But the District’s ballot initiative process isn’t the Wild West that the mayoral hopefuls would have voters believe. Initiatives can’t violate the Home Rule charter, human rights laws, or budget acts. They also can’t appropriate money from the District’s budget. The restrictions already ensure that a couple of elections won’t turn the District into the East Coast equivalent of ballot initiative–crazed California—the city doesn’t need the Council to step in and toss out election results to protect us from ourselves.
“Now if you’re a popularly elected councilmember, you’ve got to think that carries a lot of weight with you,” says Gary Thompson, the lawyer who’s representing attorney general candidate Paul Zukerberg in the legal fight to keep the race in 2014.
The attorney general vote came as part of a Council-approved amendment to the Home Rule Charter—the District’s version of a constitution. Zukerberg’s attorney argues that language setting the election in 2014 was part of the amendment, meaning that moving the date would violate the charter, while the city’s Office of the Attorney General claims the date of the first election wasn’t actually set by the vote. Zukerberg’s attempt to keep in the race in 2014 has fared poorly so far, bouncing from court to court and already failing one attempt to get an injunction to keep the race on the ballot.
Despite the increasing evidence that ballot questions only matter as much as the Council wants them to, though, polls suggests that voters still back them. A DCMJ poll in April found 63 percent of respondents would vote to legalize marijuana. A D.C. Working Families October poll on an initiative raising the minimum wage to $12.50 found 74 percent in support, with popularity only dipping to 58 percent as the question become more critical of higher mandated wages.
Like other initiative organizers in the past, D.C. Working Families Executive Director Delvone Michael is sure that his issue will be the one the Council is too afraid to ignore. He’s got a point—between the support of unions and low-wage workers, the minimum wage has a more natural constituency than, say, ethics reforms. (And a trio of charter amendments on ethics passed easily last year, each receiving 78 percent of the vote or more.)
“I think that if they overturned something like that, they would do so at their own peril,” Michael says.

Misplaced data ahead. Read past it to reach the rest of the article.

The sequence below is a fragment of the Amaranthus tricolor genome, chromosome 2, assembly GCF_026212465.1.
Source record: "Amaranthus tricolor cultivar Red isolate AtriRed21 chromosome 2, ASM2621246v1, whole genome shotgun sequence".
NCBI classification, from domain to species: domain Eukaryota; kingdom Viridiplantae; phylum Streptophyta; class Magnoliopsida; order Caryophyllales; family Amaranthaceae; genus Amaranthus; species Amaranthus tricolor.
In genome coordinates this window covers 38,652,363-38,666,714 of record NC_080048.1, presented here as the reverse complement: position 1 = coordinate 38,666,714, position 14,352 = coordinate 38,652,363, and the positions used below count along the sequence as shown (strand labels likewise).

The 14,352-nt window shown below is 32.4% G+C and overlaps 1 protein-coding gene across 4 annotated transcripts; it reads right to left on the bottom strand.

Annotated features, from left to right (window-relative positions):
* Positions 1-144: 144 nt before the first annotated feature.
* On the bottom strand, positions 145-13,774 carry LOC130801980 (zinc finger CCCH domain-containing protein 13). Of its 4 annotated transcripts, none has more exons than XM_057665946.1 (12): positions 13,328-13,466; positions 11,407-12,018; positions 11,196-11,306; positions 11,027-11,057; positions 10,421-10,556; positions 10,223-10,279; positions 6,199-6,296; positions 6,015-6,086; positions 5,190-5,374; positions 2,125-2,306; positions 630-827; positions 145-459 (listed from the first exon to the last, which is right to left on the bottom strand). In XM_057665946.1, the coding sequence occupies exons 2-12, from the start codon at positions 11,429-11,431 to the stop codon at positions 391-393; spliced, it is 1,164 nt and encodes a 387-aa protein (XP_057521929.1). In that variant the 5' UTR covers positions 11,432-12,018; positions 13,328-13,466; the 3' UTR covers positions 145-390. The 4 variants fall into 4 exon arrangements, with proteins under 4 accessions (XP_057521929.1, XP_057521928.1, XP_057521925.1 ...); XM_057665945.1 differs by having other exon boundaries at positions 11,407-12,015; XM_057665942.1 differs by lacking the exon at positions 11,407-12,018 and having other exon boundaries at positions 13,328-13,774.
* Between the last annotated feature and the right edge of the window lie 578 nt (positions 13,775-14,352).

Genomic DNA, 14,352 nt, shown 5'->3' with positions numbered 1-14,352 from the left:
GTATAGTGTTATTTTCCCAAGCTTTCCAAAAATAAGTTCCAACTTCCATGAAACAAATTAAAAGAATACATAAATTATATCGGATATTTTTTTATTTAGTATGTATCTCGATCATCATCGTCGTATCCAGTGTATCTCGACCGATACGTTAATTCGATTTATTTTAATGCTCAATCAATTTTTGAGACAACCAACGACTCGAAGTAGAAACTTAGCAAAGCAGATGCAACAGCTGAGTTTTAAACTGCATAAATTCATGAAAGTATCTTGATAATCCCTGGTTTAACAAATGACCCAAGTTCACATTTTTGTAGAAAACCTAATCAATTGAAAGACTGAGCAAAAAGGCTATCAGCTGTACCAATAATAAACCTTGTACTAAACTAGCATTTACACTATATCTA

Of course, not everyone on the Council voted to delay the attorney general election. Mayoral hopeful Tommy Wells tried to keep it in 2014, as did Catania, who’s mulling an independent bid for mayor (and was rumored, at one point, to be a potential AG candidate). So did Council Chairman Phil Mendelson, who tried to avert a delay only to lose 7-6 on the final vote (Mendelson says he was convinced his side had the votes to win).
Wells’ opposition to the delay worked in his favor at the first mayoral debate, at least with the high-information voters that make up early forum crowds. He’s joined by the race’s two would-be outsider candidates, restaurateur Andy Shallal and former State Department official Reta Lewis. A franchise-crazed Shallal goes even further, pushing for the voting age to be lowered to 17.
Meanwhile, Mayor Vince Gray didn’t veto the Council’s attorney general move, but he didn’t publicly support it until he signed it into law, either.
So what’s a ballot question backer to do? At best, they can hope that their issue—unlike term limits or the attorney general election—is the rare one that people will keep following after casting a ballot for it. Michael, the executive director of D.C. Working Families, doubts that an increased minimum wage could be disappeared as quietly as the attorney general’s race.
“Taking money off of people’s tables is a lot different from not letting them elect some rich white dude to enforce the law,” he says.
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Photo by Darrow Montgomery